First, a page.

My grandmother was a large Norwegian woman. Intertwined with the many memories I have of this rather quiet but very stoic lady is a very strong visual memory. She always wore a tiny rhinestone American flag pin on her lapel.
A child of Norwegian immigrants, she was born in New York City in the late 1800's. Prior to her birth, her parents lived on a tugboat in Brooklyn. Her father was the captain of this fateful sea vessel.
It's rumored that his boat guided the granite from Stoney Creek to the base of the Statue of Liberty. Perhaps this was one of the reasons she beamed with such American pride.
Flag Day is June 14th. It's believed that the idea for the annual celebration began in 1885. A teacher in Wisconsin arranged for pupils to observe June 14th as "Flag Birthday". Other teachers and civic leaders recognized the flag on June 14th in following years but Flag Day was not officially established until President Woodrow Wilson signed a proclamation in 1916. President Truman signed an Act of Congress designating June 14th of every year as "National Flag Day".
The Pledge of Allegiance was added to the US Flag Code in 1942. Written by Francis Bellamy (a Baptist minister and writer), it was first recited in October of 1892 at the 400th year anniversary of Columbus' discovery of America.
Did you know that the Pledge of Allegiance is only to be read or recited in the presence of the flag. The Flag Code also specifies appropriate behavior during the recital of the Pledge. It's unfortunate that so many Americans simply ignore this code of conduct while reciting the Pledge or singing the National Anthem. For more on the evolution of the Pledge of Allegiance go to
If you proudly display the American flag (and I sincerely hope you do), please follow the Flag Code. You should also know how to properly dispose of your American flag when it's torn or faded. You should always attempt to repair your flag; disposal should be your final option. The Flag Code specifies that "A United States flag must be disposed of in a dignified manner; preferably by burning." American Legion Post 79 in Madison will properly dispose of the flag for you. Leave your flag in the box located on the porch at 43 Bradley Road. For more information about the process call 245-9955.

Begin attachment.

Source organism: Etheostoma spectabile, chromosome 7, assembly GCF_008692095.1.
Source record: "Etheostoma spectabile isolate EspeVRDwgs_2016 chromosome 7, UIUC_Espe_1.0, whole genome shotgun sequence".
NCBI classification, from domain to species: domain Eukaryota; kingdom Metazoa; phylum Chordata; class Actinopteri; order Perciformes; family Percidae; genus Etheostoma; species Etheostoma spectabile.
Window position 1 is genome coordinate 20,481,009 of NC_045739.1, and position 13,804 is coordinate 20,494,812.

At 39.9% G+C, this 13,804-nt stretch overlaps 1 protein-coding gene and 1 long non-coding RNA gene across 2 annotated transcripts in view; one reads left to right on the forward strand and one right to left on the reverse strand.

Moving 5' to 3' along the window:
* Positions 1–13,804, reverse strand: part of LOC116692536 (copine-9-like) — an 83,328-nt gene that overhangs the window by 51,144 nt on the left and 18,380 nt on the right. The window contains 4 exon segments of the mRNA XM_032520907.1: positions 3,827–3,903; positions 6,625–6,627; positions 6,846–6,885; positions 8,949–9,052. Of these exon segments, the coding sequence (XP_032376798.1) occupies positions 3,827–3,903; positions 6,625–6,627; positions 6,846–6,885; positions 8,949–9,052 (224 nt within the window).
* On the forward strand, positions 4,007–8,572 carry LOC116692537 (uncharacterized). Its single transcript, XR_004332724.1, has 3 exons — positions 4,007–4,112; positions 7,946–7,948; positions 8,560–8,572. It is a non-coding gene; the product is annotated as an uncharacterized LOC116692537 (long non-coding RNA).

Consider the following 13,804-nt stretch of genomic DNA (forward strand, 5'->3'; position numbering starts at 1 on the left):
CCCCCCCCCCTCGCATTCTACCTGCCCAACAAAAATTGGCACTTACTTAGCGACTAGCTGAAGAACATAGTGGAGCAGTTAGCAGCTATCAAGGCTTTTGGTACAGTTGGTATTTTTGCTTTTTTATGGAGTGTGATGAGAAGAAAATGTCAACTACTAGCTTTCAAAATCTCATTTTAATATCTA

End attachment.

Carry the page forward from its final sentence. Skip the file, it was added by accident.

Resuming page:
In my quest to replace my pleated flag banners, I located Annin Flagmakers, America's oldest flag manufacturer. It seems only appropriate that American flags are made in the USA, doesn't it? Annin claims that one of their flags draped the coffin of President Lincoln on it's journey from Washington D.C to Springfield, Illinois. The United States Marines raised an Annin flag on Iwo Jima in 1945. An Annin flag participated in Apollo 11's 1969 mission to the moon.
For a list of retailers carrying Annin American flags go to
So on this Flag Day, I'd like you to remember your immigrant family members that came to this wonderful country of ours in search of freedom, as well as our American forefathers and think "What does the American flag mean to me?" I think this would make wonderful dinner conversation with your children!
There are numerous interesting facts about our American flag. Visit the following websites for more information:http://www.ushistory.org/betsy/flagetiq.html#display